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So You're a Leader, now what?

I remember asking myself this exact question when I started in my first leadership role. There I was going from being very good at my job, to being “rewarded” for my efforts by being promoted into a leadership role that I had no idea how to do? Exciting and terrifying at the same time. I had never managed people before, and had no idea how to go about it. Experts seem to write about how to be a good leader all the time, so that made me feel even more like there was a mountain of knowledge that I just didn’t have. Then the self-doubt kicked in. Are they sure they have made the right decision? It is just a matter of time before they realise that I am not the right person for this job. Good old Imposter syndrome.

I know that there are many of you reading this right now, saying, “Yes, exactly!”. I know because, you are not alone, I hear this same story all the time.

Competent, Trustworthy and Respected, is that too much to ask?

There are so many competing emotions when you start your first leadership role. They are a mix of wanting to appear competent, particularly if you have already established a reputation within an organisation, wanting your team to like, trust and respect you, and wanting to appear impressive and capable to your new boss. Adding to this, you have that soupy mix of conscious and unconscious incompetence. In other words, you not only know there are things that you don’t know, but you also don’t know what you don’t know. No wonder its tough!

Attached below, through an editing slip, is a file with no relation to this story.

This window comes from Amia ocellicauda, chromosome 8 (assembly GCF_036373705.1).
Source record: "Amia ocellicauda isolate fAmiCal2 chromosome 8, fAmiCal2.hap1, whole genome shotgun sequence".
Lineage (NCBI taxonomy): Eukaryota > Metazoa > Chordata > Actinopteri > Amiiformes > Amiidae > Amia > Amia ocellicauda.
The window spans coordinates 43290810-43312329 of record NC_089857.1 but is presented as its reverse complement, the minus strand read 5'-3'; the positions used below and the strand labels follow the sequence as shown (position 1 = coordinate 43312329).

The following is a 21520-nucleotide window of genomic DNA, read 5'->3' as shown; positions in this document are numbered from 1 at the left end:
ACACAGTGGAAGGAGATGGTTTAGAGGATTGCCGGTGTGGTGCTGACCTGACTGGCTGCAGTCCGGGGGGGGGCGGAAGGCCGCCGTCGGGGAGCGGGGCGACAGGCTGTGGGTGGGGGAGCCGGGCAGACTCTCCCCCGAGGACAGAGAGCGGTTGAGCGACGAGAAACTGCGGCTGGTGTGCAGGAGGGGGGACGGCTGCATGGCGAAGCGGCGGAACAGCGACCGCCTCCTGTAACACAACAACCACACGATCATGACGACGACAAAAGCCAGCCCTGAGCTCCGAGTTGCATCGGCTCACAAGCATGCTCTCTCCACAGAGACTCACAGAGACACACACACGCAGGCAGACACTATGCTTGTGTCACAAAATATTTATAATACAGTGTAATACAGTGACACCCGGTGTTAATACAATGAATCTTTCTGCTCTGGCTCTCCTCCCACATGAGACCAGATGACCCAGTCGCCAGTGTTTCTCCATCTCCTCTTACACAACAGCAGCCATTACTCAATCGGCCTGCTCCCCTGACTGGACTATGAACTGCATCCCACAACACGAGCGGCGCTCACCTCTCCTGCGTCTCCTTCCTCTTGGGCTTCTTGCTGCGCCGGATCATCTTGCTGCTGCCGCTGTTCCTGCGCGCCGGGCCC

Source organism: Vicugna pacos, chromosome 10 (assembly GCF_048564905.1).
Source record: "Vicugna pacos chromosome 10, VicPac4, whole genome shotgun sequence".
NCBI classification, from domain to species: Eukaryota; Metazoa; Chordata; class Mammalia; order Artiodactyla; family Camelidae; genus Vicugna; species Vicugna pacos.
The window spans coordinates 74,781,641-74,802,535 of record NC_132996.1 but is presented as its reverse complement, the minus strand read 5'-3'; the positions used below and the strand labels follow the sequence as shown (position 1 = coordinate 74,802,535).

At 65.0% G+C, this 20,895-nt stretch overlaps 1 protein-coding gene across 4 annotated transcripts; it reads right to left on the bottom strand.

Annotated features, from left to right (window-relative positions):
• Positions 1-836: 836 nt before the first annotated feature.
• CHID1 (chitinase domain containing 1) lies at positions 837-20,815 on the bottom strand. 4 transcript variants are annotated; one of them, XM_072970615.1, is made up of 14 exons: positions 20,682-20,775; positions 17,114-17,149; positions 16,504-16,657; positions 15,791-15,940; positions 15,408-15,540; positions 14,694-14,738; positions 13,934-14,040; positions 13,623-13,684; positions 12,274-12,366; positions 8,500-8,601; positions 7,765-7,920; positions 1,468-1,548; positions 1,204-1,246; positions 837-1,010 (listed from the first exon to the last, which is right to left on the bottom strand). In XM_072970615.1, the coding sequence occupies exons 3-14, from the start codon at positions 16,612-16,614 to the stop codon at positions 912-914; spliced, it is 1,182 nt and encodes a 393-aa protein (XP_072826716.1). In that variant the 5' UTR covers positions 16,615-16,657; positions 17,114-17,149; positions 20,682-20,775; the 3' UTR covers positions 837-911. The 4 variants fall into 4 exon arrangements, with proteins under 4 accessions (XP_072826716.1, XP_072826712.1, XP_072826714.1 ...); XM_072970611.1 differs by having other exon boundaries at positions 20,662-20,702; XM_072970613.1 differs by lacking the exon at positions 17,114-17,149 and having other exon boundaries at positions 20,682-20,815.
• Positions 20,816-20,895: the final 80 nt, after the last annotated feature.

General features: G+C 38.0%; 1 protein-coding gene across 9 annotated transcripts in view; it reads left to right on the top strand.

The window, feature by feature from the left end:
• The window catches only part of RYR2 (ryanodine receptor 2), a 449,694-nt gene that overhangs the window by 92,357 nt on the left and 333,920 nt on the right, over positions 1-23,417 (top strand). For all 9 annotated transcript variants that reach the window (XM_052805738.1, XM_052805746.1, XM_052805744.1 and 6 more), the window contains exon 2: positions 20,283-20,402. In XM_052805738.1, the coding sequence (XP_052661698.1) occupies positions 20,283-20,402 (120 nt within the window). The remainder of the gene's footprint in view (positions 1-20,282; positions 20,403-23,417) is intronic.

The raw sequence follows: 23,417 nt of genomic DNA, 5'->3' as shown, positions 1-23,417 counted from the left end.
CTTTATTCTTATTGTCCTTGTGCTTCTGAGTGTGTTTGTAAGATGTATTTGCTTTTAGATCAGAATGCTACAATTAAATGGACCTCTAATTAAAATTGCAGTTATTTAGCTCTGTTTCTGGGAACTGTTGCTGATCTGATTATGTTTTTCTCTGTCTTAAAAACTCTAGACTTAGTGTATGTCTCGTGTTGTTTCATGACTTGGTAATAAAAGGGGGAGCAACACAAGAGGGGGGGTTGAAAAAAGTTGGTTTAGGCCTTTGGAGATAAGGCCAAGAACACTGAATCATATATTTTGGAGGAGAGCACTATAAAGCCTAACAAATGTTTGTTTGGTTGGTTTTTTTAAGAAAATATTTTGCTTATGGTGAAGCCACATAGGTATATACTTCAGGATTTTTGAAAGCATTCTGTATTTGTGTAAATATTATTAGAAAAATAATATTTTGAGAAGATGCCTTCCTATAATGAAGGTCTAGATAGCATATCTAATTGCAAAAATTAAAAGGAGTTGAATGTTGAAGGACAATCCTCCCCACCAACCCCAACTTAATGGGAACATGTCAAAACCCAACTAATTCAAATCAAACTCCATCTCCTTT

Let me help you….

Well let me offer some words of advice from someone who has been there, done that and come out the other side having learnt a lot!

1. Make a 90 day plan.

The learning curve can be (and usually is) very steep. Add to this the responsibility of ensuring the productivity of others in addition to your own workload and everything can get pretty overwhelming. The danger of overwhelm is that it can be paralysing and stop you from moving forward with anything. The secret is to chunk it down into a 90 day plan, then chunk that down into monthly goals, then chunk that down into weekly milestones, then chunk that down into daily tasks. Having some clear goals simplified into achievable tasks helps you to get forward momentum and make a difference in the early days.

2. Take the time to really understand your team.

There is no substitute for this. If you were limited to doing just one thing as a new leader, this would be it. There is a major mindset shift that needs to take place when you transition from doing the work yourself, to getting work done through others. Your aim is to have a team of people who are swimming in the same direction as you and who want to follow you. This can only be achieved through creating respectful and trusting professional relationships and asking them how you can add value to their day. Understanding what motivates and engages every individual in your team is the secret to creating a cohesive and productive team. Remember that we are all individuals and what works for someone might not work for others.

3. Think like a leader by getting in your helicopter.

The fastest way to earn respect from the senior leaders is to show that you can step out of the day to day and look at the bigger picture. It is imperative that all leaders connect with the vision and purpose of the organisation. That means taking a helicopter view of the organisation and its position in the market from time to time. To look into the future and think strategically. Submitting just one bold suggestion about how the organisation can add value, improve its service delivery or increase the efficiency of its operations to show that you are taking initiative and thinking bigger will make you stand out. However, remember that you are not there to change the world in the first quarter, quality over quantity.

This should get you started. Good luck and if you need help, give me a call!


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